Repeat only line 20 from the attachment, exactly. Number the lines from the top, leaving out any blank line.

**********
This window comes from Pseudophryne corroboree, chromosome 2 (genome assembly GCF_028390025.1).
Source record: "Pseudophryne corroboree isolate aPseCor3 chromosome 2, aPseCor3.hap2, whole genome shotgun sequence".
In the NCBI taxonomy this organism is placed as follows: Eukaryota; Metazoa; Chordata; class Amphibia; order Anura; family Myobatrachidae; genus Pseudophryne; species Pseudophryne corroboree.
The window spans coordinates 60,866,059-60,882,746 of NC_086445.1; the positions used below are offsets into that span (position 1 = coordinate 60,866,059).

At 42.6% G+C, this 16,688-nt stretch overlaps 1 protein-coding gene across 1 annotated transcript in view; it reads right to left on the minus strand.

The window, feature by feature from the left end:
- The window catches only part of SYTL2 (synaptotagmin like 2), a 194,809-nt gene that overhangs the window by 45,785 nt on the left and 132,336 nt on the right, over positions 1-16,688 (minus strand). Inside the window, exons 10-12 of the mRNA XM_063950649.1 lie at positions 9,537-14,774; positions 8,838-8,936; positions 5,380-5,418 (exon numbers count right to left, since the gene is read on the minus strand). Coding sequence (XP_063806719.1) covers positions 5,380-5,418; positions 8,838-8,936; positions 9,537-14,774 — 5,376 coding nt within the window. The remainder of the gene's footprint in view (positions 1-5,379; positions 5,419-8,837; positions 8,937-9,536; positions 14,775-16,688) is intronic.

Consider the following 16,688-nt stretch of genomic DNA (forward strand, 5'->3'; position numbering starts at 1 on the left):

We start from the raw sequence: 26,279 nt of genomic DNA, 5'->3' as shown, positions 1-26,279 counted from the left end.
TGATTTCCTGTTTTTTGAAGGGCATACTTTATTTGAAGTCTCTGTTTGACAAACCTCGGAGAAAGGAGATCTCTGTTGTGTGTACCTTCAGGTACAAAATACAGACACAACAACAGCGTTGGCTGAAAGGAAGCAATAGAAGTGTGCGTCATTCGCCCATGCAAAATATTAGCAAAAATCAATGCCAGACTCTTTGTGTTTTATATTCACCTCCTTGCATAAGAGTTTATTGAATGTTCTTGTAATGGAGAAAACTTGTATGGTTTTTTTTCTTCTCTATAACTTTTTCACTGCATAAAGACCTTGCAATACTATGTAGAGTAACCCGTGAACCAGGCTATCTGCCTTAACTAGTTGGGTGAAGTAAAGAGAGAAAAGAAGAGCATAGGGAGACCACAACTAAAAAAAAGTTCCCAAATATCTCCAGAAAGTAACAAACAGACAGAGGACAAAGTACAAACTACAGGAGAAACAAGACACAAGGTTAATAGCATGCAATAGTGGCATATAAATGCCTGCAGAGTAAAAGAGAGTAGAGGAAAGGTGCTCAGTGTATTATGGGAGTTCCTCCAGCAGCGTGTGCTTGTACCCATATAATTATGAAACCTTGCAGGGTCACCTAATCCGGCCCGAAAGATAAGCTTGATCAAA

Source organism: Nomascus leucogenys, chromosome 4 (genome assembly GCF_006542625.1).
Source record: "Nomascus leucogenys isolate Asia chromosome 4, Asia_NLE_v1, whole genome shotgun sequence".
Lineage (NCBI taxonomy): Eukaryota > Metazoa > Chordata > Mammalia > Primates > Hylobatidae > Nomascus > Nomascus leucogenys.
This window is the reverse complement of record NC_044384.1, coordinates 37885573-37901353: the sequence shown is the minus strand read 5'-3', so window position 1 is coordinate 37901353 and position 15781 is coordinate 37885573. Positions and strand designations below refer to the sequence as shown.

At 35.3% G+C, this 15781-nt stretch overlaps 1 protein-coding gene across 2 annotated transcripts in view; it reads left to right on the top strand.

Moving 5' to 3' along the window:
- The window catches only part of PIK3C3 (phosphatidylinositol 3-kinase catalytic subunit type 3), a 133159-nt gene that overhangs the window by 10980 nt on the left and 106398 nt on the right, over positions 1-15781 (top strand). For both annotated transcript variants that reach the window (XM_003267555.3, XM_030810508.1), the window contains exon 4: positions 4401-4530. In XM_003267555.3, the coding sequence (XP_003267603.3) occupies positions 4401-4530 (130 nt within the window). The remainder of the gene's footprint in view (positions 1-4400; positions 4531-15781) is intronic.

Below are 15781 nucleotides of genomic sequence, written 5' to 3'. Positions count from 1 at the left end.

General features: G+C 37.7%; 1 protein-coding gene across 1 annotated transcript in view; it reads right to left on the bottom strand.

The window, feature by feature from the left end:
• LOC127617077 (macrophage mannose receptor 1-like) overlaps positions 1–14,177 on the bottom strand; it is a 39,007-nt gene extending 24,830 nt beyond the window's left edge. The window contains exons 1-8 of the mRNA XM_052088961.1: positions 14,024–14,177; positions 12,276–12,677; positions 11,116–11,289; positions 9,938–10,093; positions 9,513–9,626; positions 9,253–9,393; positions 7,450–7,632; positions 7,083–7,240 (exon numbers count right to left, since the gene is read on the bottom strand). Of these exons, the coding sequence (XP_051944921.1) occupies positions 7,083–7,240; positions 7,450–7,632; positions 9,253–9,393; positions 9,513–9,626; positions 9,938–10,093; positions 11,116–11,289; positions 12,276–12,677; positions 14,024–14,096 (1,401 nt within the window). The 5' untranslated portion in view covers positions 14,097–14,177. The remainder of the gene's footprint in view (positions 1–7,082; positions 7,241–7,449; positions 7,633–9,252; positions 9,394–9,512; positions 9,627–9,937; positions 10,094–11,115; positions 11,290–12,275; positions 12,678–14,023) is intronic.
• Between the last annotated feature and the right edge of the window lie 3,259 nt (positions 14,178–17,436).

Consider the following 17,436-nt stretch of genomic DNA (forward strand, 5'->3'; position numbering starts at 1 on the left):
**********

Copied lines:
The window, feature by feature from the left end: